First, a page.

NATO urged all actors in Kosovo on Friday to coordinate with its peacekeeping mission in that country (KFOR) to ensure safety.
''We urge all sides to engage to enable security and freedom of movement in Kosovo. The NATO-led peacekeeping mission in Kosovo (KFOR) will continue fulfilling a UN mandate for all communities in Kosovo. Solutions should be sought through dialogue,'' the alliance wrote on social media.
The statement came after Serbia decided late Thursday to submit a formal request to KFOR to deploy security forces as tensions in the region reached dangerous levels.
NATO also said it has been reinforcing its presence, including with additional troops and patrols in northern Kosovo to provide safety for all communities.
''We are closely monitoring the situation in northern Kosovo. KFOR has the capability and personnel to provide a safe and secure environment as well as freedom of movement for all communities,'' it said.
Serbian President Aleksandar Vucic requested Thursday that up to 1,000 police and military personnel return to Kosovo in line with UN Security Council Resolution 1244.
UN Security Council Resolution 1244 stipulates that Serbia has the right to deploy up to 1,000 members of its security forces in Kosovo.
The latest developments come after Serbs in northern Kosovo blocked main roads to protest the detention of former Serb police officer Dejan Pantic on suspicion of terrorism. Pantic was part of a mass resignation of Serbs from security forces in November.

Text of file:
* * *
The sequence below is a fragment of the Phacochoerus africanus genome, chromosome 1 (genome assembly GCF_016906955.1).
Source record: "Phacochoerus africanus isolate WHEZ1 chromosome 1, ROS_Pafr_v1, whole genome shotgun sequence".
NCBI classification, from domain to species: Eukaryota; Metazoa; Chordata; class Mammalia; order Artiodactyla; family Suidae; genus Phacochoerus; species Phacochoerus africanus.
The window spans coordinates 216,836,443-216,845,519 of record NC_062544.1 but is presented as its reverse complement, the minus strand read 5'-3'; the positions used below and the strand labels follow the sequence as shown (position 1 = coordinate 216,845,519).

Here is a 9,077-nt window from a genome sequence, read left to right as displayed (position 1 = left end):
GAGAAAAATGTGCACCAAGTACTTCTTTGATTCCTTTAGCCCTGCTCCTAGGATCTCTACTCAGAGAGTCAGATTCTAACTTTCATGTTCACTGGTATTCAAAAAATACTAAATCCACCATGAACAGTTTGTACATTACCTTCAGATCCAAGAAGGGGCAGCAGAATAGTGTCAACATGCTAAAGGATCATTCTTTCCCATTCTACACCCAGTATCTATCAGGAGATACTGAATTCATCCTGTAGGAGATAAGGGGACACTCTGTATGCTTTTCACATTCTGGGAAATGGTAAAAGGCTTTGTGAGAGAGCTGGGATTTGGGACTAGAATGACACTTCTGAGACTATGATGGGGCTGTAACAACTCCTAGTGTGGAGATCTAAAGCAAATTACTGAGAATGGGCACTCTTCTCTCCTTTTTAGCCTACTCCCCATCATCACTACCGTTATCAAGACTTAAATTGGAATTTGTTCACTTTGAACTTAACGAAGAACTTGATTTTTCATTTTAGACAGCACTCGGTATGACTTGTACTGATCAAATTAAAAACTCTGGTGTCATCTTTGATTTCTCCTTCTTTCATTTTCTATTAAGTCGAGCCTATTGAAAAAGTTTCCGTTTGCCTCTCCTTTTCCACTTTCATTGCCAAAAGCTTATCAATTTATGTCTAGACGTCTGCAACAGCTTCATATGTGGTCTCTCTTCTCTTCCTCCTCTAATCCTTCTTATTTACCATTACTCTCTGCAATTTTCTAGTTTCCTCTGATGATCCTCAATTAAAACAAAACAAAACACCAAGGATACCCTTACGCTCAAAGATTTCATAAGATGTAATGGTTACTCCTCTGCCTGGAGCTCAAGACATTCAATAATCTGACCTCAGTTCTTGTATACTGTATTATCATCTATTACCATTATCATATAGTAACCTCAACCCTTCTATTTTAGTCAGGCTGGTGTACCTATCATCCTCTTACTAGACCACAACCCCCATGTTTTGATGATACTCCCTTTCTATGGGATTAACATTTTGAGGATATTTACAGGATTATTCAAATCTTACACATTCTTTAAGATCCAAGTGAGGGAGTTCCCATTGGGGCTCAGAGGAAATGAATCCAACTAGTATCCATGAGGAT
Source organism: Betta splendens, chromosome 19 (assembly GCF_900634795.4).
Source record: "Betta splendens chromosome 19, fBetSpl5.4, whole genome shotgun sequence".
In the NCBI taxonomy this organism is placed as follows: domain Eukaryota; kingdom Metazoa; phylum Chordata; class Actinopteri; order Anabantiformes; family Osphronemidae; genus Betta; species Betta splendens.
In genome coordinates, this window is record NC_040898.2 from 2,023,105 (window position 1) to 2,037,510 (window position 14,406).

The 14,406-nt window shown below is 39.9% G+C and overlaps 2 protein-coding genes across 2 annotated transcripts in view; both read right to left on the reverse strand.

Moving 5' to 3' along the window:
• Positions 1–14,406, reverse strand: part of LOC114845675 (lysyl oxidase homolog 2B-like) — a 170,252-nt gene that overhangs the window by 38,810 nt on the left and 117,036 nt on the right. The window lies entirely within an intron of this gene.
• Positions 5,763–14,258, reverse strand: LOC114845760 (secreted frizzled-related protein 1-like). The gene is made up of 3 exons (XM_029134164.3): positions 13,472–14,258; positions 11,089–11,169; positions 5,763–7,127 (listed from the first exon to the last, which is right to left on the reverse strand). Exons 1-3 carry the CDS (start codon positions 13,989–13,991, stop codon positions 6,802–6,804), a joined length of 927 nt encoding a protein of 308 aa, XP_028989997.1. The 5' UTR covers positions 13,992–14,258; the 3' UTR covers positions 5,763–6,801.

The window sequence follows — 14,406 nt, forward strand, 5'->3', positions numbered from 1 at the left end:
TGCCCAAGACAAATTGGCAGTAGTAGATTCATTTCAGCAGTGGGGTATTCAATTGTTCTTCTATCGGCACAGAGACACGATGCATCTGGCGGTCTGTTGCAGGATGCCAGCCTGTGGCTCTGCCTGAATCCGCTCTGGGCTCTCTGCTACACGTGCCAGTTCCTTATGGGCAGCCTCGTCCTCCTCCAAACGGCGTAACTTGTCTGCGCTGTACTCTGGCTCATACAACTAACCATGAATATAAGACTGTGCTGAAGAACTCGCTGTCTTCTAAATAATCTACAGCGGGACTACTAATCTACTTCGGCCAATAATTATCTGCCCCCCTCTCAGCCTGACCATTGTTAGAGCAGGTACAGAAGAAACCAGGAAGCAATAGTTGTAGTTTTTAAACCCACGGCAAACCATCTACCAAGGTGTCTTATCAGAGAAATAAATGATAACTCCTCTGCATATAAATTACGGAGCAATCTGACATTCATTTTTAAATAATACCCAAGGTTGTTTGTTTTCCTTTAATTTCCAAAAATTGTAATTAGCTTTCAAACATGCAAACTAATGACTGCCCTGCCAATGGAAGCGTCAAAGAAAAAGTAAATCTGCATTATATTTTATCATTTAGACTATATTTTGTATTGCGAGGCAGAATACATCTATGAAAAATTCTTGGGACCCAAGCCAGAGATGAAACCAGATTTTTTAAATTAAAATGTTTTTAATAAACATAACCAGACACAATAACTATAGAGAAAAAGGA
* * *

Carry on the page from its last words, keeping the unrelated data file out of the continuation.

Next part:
Tensions between Serbia and Kosovo
Kosovo, predominantly inhabited by Albanians, broke away from Serbia in 1999 and declared its independence in 2008. But Serbia has not recognized the move and sees its former province as part of its territory.
Tensions flared last month when Kosovo attempted to require ethnic Serbs to change their vehicle license plates that date before 1999 to Pristina-issued plates. The decision led ethnic Serbs in Kosovo to withdraw from all central and local institutions.
A snap election was announced in four northern municipalities for Dec. 18 after ethnic Serb representatives resigned from their posts.
But Kosovo has postponed the elections until April because of security concerns.
Last week, some election centers were damaged and shooting was heard in those areas, raising fears of an escalation in tensions.